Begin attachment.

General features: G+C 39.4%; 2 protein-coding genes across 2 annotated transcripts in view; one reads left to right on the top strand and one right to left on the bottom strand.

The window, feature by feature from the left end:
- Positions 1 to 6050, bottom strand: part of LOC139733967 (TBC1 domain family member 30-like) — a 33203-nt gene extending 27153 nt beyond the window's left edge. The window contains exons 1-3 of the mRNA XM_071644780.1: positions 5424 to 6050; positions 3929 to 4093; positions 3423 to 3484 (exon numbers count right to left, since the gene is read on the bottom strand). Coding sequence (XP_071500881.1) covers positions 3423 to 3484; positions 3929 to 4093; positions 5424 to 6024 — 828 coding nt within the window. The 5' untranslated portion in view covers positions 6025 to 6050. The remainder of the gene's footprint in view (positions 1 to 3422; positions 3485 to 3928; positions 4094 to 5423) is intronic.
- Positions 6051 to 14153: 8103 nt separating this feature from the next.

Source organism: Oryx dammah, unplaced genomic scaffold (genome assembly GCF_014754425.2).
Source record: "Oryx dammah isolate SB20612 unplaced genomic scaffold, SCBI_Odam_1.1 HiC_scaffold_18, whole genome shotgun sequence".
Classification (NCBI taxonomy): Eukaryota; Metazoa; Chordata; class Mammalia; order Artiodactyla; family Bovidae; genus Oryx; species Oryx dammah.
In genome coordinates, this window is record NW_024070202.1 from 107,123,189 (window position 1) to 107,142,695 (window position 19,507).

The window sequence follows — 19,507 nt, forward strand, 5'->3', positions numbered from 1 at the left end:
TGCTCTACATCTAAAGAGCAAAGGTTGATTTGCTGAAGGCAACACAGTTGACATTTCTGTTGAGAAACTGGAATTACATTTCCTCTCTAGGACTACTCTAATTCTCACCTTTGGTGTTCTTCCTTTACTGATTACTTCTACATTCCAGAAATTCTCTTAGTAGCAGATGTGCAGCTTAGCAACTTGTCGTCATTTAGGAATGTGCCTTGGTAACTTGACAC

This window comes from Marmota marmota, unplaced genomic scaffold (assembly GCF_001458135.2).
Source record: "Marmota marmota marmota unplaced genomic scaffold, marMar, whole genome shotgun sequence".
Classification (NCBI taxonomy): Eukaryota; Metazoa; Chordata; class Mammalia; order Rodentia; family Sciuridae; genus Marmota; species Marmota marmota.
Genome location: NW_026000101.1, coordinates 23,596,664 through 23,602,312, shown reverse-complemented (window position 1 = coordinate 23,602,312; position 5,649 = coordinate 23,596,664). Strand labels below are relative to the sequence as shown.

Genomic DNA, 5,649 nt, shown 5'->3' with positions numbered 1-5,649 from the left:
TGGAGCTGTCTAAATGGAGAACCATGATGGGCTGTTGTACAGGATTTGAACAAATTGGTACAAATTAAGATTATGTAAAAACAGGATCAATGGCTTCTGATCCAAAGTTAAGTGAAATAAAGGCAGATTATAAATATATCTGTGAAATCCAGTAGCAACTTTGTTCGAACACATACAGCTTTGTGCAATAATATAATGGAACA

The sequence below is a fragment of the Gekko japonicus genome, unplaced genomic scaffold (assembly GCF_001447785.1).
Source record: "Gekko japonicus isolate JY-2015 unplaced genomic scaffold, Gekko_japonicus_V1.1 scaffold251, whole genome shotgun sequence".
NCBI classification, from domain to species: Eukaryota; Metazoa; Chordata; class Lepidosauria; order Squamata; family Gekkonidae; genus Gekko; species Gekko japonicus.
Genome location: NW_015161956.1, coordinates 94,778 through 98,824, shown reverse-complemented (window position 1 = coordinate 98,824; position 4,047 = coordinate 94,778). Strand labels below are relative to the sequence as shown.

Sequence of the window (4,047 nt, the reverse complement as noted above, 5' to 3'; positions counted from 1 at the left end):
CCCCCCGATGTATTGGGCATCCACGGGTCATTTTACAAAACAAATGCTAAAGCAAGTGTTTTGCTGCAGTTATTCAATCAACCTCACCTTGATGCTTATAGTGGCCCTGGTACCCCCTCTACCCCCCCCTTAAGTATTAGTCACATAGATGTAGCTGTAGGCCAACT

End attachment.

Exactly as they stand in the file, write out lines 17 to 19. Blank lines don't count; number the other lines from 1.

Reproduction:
The sequence below is a fragment of the Gekko japonicus genome, unplaced genomic scaffold (assembly GCF_001447785.1).
Source record: "Gekko japonicus isolate JY-2015 unplaced genomic scaffold, Gekko_japonicus_V1.1 scaffold251, whole genome shotgun sequence".
NCBI classification, from domain to species: Eukaryota; Metazoa; Chordata; class Lepidosauria; order Squamata; family Gekkonidae; genus Gekko; species Gekko japonicus.